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That's a good point. I assumed that no signature was required, rather than assuming that one was required and was falsely provided.
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Old Labs (VS1-329-L12FZ)

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Now you're getting into the need for non-repudiation as previously mentioned for an electronic agreement to be valid - a bit of information that only the signer can accurately provide and in a secure manner.    
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VeteranSatUser, Champion

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You bet. I deal with electronic acceptances on a regular basis. It is not rocket science. Not even Wildblue-1 science level!
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Old Labs (VS1-329-L12FZ)

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i say we issue all subscribers citizens CAC cards and card readers... no more Internet anonymity and all messages digitally signed with the certificate on there ;)

Which reminds me, did I turn mine in when I left? I might be in violation of some federal statute if I didn't.
(Edited)
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J Censoplano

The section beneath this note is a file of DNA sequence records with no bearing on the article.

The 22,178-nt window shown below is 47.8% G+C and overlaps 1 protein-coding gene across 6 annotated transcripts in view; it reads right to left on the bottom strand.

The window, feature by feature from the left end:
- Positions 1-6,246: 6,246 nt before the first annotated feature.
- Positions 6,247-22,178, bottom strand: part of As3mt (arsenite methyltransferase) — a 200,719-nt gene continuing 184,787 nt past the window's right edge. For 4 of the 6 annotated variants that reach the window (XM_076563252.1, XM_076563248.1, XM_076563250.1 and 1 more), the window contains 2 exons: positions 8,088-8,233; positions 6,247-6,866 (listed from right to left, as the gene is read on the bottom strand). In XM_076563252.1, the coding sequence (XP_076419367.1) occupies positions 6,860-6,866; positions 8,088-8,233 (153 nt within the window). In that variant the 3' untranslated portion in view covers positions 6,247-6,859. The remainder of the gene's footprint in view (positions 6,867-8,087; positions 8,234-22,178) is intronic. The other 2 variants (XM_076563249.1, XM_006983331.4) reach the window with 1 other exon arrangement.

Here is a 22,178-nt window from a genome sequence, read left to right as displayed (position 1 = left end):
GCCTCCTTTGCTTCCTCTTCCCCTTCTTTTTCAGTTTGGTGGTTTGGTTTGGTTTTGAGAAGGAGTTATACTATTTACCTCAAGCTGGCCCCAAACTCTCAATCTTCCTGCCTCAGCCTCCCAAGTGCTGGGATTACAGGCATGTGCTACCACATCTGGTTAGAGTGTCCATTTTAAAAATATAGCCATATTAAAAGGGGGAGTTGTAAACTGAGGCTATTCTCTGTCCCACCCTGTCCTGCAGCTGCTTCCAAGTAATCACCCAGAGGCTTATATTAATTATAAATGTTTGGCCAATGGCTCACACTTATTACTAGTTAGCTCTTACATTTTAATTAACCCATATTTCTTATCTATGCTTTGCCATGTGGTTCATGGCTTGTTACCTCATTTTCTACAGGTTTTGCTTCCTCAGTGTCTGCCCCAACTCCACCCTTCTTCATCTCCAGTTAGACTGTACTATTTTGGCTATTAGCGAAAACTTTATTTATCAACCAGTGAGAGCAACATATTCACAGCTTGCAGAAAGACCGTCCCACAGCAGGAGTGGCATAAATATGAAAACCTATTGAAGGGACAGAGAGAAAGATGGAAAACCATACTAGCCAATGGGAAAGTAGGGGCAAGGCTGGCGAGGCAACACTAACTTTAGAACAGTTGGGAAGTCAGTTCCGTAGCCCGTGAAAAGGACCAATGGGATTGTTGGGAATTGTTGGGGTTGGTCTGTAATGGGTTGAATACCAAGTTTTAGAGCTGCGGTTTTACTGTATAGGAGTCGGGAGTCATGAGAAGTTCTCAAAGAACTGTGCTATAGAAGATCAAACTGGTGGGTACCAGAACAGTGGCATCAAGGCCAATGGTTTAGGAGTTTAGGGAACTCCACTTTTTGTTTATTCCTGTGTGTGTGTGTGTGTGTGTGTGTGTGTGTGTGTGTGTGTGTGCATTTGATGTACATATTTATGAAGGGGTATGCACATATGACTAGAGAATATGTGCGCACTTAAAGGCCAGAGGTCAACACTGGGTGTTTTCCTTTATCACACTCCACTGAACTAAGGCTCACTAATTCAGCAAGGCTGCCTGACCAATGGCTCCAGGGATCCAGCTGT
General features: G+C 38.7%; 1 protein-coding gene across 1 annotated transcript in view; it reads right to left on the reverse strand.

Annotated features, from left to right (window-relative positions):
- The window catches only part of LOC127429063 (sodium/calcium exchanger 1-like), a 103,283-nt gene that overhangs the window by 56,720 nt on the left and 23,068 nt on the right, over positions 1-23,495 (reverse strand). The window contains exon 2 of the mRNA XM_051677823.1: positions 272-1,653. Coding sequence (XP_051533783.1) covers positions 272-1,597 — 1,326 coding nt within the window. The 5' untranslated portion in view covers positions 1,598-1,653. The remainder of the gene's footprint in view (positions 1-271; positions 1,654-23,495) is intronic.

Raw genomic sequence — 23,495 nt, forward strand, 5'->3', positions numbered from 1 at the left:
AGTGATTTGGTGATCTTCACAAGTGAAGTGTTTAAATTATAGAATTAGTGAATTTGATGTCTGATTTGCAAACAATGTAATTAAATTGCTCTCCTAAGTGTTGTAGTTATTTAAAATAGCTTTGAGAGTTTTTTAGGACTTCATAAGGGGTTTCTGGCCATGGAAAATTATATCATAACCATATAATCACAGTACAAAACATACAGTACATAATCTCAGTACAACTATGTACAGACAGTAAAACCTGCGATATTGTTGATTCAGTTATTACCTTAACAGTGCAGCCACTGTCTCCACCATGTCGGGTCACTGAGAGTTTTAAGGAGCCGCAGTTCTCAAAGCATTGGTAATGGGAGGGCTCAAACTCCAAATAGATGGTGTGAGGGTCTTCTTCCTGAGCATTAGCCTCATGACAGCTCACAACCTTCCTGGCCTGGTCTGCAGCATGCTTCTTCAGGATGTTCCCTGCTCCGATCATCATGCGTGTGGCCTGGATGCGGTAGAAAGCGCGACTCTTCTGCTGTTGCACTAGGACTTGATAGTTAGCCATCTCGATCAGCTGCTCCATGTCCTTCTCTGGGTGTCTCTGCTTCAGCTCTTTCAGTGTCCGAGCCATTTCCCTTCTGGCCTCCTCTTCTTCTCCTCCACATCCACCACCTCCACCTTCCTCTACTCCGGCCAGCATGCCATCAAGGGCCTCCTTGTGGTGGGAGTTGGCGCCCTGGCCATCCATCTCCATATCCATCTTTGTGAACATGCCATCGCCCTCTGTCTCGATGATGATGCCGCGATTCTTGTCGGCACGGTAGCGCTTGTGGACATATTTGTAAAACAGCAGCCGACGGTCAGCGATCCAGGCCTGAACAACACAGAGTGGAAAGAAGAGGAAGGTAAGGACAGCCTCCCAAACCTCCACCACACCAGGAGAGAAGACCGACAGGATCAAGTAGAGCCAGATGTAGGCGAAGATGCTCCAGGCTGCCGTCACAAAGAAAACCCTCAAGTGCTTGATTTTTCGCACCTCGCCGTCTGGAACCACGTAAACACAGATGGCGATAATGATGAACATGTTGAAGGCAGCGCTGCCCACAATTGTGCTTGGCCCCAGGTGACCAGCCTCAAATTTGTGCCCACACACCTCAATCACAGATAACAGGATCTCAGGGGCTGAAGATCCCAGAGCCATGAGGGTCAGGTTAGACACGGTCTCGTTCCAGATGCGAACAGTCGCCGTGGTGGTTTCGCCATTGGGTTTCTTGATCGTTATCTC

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I am retired from 30 years in Information Services and Data management and have worked extensively with both public (ATT) and private (Comcast) data information service providers and QOS or throttling has been around for more than 10 years. 

The cellular and ISPs have needed the major (ATT, Verizon, Comcast, etc) to implement hardware and firmware upgrades to all the backbone (ground based & satellites) that support integrated web traffic protocol detection and manipulation (QOS or Quality Of Service) which identifies and filters packets based on protocol types.  Since most of the current data running across home user networks is entertainment oriented the entertainment industry has a huge interest in monitoring and managing the types of data and how it is to be used by whomever.

This actually goes far beyond throttling traffic types but also involves serious data security issues.  I would have to assume that much government involvement has been key to the type of control that ISPs and service providers have over any and all Internet content. In fact I believe that ISPs are only doing what they are allowed or told that they must do with their networks.  

So since this is probably being pressure driven on the ISPs they have to come up with a way to implement changes, upgrades and management and support of the systems they are responsible for.  We as customers have to first of all, know that the Internet is A PUBLIC ACCESS service for digital content and so each persons data uses, patterns, interests are all in the PUBLIC DOMAIN and subject to scrutiny and prosecution and no one is above that (in theory) not Rosanne or our current President when using these systems.

So there has to be a highly sophisticated network of COs, PBXs, digital data warehouses (data concentrators) for monitoring and managing the enormous amounts of digital data flowing through all the routers, switches (satellites, cellular nodes and other wireless non-ground based) which make up this data cloud as they are calling it.